sight unseen


Alternative formsEdit


Reportedly first attested 1892


  • enPR: sīt′-ŭn-sēn


sight unseen ‎(not comparable)

  1. (idiomatic) Not having seen the object beforehand.
    • 1902, Myrtle Reed, Lavender and Old Lace, ch. 5:
      When she wrote, asking me to take charge of her house while she went to Europe, I gladly consented, sight unseen.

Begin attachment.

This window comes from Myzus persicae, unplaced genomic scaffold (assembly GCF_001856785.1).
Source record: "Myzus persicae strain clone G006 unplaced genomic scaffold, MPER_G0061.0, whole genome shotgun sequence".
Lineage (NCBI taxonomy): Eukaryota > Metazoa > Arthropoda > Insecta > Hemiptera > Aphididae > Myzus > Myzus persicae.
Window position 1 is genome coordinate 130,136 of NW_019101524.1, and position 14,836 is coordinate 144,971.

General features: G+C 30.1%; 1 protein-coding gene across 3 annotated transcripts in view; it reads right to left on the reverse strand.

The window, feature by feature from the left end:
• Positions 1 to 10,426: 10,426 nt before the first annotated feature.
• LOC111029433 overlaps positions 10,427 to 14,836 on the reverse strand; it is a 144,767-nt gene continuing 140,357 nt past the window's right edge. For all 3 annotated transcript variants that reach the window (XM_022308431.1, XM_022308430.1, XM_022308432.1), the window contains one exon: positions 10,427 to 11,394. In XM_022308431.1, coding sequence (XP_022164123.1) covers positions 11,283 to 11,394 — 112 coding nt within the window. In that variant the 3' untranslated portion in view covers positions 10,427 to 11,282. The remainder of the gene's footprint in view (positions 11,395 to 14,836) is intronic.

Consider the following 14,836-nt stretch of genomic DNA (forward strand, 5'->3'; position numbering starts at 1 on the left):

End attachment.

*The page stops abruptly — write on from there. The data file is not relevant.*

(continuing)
• 2005 Aug. 2, Michiko Kakutani, "They'll Take Manhattan, for a Million or More," New York Times (retrieved 1 Sep. 2008):
      More than $300 million worth of condominiums were sold in the new Time Warner complex sight unseen while the building was still under construction.

See alsoEdit

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